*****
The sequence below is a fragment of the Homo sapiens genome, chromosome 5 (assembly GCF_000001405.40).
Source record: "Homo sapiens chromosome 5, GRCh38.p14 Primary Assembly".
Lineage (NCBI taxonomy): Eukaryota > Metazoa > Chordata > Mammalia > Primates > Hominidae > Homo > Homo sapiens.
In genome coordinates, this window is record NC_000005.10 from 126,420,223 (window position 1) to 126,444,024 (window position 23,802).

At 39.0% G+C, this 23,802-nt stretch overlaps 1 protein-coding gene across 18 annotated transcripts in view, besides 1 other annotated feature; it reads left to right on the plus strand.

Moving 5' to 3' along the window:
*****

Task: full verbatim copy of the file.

The sequence below is a fragment of the Homo sapiens genome, chromosome 5 (assembly GCF_000001405.40).
Source record: "Homo sapiens chromosome 5, GRCh38.p14 Primary Assembly".
Lineage (NCBI taxonomy): Eukaryota > Metazoa > Chordata > Mammalia > Primates > Hominidae > Homo > Homo sapiens.
In genome coordinates, this window is record NC_000005.10 from 126,420,223 (window position 1) to 126,444,024 (window position 23,802).

At 39.0% G+C, this 23,802-nt stretch overlaps 1 protein-coding gene across 18 annotated transcripts in view, besides 1 other annotated feature; it reads left to right on the plus strand.

Moving 5' to 3' along the window: